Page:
when asked at a seminar at the University of Virginia about the meaning of the title "A Rose for Emily" Faulkner replied, "oh, it's simply the poor woman had no life at all. her father kept her more or less locked up and then she has a lover who was about to quit her, she has t murder him, it was just 'A Rose for Emily' this all" in another interview, asked the same question, he replied, “I pitied her and his was a salute, just as if you were to make a gesture, a salute, to anyone; to a woman you would hand a rose, as you would lift a cup of sake to a man.” What do you make of Faulkner’s response? What else might the title suggest?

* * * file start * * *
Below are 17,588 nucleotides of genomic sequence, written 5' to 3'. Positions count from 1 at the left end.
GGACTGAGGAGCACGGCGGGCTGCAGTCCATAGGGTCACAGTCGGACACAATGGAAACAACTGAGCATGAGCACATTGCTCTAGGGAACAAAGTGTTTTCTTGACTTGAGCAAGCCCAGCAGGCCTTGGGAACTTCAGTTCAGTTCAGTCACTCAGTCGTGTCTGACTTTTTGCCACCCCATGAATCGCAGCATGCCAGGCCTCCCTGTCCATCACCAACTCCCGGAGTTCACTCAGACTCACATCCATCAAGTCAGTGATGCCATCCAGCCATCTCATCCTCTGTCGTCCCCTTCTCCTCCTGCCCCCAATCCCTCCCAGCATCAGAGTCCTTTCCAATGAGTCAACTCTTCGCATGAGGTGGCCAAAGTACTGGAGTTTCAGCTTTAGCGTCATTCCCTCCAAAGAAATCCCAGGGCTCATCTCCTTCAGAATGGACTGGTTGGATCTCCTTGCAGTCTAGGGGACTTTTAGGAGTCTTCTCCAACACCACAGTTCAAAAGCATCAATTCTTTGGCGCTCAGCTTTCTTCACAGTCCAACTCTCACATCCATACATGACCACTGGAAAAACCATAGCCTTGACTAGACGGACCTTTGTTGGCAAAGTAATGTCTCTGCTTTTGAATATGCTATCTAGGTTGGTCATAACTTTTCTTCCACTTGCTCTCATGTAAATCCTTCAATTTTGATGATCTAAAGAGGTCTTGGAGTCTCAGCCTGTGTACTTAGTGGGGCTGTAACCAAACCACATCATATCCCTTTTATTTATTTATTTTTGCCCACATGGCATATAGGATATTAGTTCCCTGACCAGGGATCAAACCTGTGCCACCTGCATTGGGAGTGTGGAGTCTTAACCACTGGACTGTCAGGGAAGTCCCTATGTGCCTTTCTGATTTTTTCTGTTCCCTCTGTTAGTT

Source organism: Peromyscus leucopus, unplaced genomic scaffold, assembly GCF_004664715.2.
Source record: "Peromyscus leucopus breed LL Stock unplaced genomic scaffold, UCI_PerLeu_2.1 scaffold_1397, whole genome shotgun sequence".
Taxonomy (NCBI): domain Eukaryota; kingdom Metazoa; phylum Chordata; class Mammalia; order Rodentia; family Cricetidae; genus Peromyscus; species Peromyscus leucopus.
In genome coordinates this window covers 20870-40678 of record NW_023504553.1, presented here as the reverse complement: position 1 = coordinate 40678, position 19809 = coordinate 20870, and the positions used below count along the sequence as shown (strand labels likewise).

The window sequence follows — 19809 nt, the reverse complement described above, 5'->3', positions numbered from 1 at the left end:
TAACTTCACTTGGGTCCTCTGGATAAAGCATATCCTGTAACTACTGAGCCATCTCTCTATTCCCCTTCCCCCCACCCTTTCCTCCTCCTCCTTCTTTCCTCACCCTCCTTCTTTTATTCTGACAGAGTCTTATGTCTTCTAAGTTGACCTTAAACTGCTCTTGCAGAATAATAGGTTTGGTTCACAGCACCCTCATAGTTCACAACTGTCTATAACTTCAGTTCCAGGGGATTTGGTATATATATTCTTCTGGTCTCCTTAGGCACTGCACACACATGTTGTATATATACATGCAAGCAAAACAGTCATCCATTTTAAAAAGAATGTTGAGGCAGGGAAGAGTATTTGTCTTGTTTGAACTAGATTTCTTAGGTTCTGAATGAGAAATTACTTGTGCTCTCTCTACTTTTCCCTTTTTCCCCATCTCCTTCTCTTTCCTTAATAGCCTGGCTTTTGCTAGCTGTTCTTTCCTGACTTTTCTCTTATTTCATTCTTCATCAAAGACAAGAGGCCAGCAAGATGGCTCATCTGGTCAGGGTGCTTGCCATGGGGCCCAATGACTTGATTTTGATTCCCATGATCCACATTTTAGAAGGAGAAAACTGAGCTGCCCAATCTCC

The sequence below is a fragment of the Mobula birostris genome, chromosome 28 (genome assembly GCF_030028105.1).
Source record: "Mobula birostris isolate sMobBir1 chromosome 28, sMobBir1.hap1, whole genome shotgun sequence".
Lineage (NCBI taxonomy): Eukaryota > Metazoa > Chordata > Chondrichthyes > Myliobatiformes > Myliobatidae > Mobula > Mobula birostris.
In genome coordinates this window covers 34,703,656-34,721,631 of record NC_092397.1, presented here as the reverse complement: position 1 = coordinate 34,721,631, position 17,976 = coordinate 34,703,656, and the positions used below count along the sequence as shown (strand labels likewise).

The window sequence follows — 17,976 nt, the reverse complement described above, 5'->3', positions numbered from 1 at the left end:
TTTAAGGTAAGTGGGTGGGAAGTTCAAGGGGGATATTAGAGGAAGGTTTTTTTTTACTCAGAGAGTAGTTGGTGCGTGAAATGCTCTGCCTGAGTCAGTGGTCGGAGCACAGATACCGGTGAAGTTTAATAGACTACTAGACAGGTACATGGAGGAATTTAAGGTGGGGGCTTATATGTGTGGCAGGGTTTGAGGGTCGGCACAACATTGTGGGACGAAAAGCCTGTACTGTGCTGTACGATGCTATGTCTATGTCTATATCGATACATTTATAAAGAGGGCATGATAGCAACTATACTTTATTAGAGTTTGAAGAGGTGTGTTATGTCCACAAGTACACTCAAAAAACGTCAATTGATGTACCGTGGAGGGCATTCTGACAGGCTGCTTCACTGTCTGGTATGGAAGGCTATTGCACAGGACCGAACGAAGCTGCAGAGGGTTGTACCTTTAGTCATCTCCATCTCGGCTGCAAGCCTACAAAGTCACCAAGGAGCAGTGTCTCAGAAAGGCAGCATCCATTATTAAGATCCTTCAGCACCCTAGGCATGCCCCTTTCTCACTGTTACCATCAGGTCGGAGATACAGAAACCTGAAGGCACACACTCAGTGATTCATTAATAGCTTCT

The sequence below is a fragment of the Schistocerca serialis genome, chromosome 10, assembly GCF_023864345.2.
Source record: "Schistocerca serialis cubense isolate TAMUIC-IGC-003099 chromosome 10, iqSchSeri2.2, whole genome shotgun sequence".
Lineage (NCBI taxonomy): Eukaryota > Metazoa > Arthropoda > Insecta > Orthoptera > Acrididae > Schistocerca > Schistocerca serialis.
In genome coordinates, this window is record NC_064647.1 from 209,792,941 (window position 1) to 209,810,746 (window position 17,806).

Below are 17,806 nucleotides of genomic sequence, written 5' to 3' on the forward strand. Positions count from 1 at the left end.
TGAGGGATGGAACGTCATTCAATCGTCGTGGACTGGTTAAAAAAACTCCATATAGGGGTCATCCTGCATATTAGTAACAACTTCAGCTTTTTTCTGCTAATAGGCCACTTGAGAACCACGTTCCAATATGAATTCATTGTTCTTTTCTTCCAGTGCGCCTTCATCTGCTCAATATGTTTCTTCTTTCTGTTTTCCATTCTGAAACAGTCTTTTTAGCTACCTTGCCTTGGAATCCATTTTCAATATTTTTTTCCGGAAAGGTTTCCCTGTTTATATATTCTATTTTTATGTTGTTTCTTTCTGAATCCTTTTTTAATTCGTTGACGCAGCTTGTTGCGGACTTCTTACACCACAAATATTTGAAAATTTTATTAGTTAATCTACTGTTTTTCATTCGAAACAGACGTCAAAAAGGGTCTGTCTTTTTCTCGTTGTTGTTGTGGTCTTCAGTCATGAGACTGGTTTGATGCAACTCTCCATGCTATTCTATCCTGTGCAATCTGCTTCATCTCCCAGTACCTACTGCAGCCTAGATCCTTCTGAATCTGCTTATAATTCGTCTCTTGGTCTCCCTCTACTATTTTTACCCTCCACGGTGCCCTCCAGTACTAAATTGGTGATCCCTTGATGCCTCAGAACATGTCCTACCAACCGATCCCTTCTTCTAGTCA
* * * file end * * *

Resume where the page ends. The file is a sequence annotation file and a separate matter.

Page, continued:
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Faulkner himself described his title for the story as an allegorical title; the meaning was, "here was a woman who has had a tragedy, a tragedy and nothing could be done about it, and I pitied her and this was a salute ... to a woman you would hand a rose." I'm not inclined to disagree with Faulkner. I think there is a sense of pitty for the woman. The rose might have the added symbolism of momentary beauty. Emily was beautiful in her youth but time is hard on that type of asthetic beauty. Like the rose, her youth was fleeting.